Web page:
It has been nearly 7 years since I first ventured into the little known thunder dragon kingdom of Bhutan on a fateful morning from Bangkok. This country – sandwiched between China and India – remains one of the least visited places in the world. It was a long time dream that brought me here and during my own experience going around the country, I would have to say that my fascination with Bhutan only grew. There is a strong sense of spirituality that permeates the land – one that is only accentuated by the scenery and the kindhearted nature of the locals. By the end of the trip, I was totally relaxed in a way that no private resort could ever impel me.
Bhutan is a highly mountainous country and a trip from one end to another could easily take weeks. The classic route which takes around a week brings you from Paro where most international flights land to as far as Punakha. This gives you a good overview of the country. Here are my suggestions on some attractions in Bhutan that you shouldn’t miss for a one week trip.
Morning / Afternoon
Start the trip right with a dramatic arrival at Paro International Airport. Perched in a deep valley, you’ll be greeted by spectacular views as you touch down. The airport is also widely regarded as one of the most challenging in the world with only a select few pilots qualified to land there.
Make your way to Thimphu, the capital of Bhutan and get your bearings at the Buddha Point in Kuensel Phodrang. The large Buddha statue is strategically located in the mountains and the view of the surrounding Thimphu Valley allows for a quick orientation of the city.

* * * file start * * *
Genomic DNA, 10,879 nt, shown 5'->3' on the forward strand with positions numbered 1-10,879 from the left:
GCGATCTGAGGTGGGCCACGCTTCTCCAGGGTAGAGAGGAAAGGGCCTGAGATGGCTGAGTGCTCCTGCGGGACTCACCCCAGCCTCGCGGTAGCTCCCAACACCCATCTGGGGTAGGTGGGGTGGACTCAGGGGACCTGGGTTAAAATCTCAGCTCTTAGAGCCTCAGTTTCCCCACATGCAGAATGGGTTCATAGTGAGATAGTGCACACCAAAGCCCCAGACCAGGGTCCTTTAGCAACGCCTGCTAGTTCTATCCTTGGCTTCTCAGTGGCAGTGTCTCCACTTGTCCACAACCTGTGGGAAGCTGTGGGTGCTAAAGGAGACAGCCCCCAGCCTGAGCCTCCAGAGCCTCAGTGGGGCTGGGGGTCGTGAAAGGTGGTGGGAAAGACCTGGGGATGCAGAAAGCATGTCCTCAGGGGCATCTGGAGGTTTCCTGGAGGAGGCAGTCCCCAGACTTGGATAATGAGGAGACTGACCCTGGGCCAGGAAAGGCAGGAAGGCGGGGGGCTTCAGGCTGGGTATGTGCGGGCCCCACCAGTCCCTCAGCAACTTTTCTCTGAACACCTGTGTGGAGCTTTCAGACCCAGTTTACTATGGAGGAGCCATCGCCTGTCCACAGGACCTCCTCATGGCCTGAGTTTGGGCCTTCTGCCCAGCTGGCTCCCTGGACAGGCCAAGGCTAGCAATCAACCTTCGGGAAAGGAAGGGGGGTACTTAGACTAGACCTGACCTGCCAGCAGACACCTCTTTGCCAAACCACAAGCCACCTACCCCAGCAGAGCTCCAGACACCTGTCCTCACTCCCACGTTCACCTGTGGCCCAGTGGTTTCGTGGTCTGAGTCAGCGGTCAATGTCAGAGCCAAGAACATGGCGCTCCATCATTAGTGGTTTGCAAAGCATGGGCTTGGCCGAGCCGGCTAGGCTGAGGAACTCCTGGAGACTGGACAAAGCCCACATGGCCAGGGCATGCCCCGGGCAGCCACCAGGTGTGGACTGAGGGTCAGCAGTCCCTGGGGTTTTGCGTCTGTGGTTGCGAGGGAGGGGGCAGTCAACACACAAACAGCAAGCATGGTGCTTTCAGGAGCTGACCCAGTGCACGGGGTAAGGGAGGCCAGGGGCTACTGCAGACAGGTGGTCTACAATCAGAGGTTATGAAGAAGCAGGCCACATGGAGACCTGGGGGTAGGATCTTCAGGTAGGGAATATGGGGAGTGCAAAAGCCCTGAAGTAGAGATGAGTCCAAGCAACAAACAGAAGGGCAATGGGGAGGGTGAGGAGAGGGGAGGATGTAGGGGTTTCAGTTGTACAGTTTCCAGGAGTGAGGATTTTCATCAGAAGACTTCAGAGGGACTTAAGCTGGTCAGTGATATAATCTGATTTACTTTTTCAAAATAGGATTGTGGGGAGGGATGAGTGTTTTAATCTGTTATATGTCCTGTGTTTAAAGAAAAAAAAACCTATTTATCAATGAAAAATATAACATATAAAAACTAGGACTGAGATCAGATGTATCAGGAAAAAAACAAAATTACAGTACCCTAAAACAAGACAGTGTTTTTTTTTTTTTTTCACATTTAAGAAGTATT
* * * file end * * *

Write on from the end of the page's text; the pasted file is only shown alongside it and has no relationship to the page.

Soak in a bit of the local spiritual atmosphere at the National Memorial Chorten. Much more than just a monument, the chorten is also a reflection of the importance religion figures in daily life. In the day, you’ll find plenty of locals going around the chorten, turning the prayer wheels and chanting.
From here, make your way to Thimphu Dzong, the seat of Bhutan’s government and where you’ll find offices of the King.
Morning to Afternoon
If you happen to be in Thimphu during the weekend, a stop at the colorful Centenary Farmers’ Market is a must. This is the largest domestic market in Bhutan, attracting farmers from faraway towns who sell their agricultural produce here. For artists and photographers, this is a great place to capture uninhibited scenes of local life.
Continue your tour of Thimphu with a visit to a number of museums:
Folk Heritage Museum, a showcase of the country’s rural past with exhibitions involving tools and equipment used in the countryside.
The National Textile Museum offers a peek at the country’s rich heritage in weaving. Exhibitions here involve plenty of fabric, including the royal dresses and wedding clothes worn by the fourth king and his wives.
Witness the entire process of making paper at the Papermaking Factory. There are live demonstrations and you can even make a bit of your own as a souvenir.
End this museum-filled day by checking out the national animal, Takin; a goat-antelope with a notably swollen face.
Start the day early with a drive to Punakha. On the way, you will pass by the Dochula Pass – a collection of 108 chortens built by the Queen Mother to commemorate Bhutan’s victory over Indian militants. If you happen to be here on a clear day, look out and you will also see the Himalayas in the distance.
From here, it’s a further 1.5 hour drive to Punakha Dzong, one of the most attractive of Bhutan’s many dzongs. Its riverside location makes it one of the most iconic spots in Bhutan especially when the surrounding Jacaranda trees are in full bloom in April.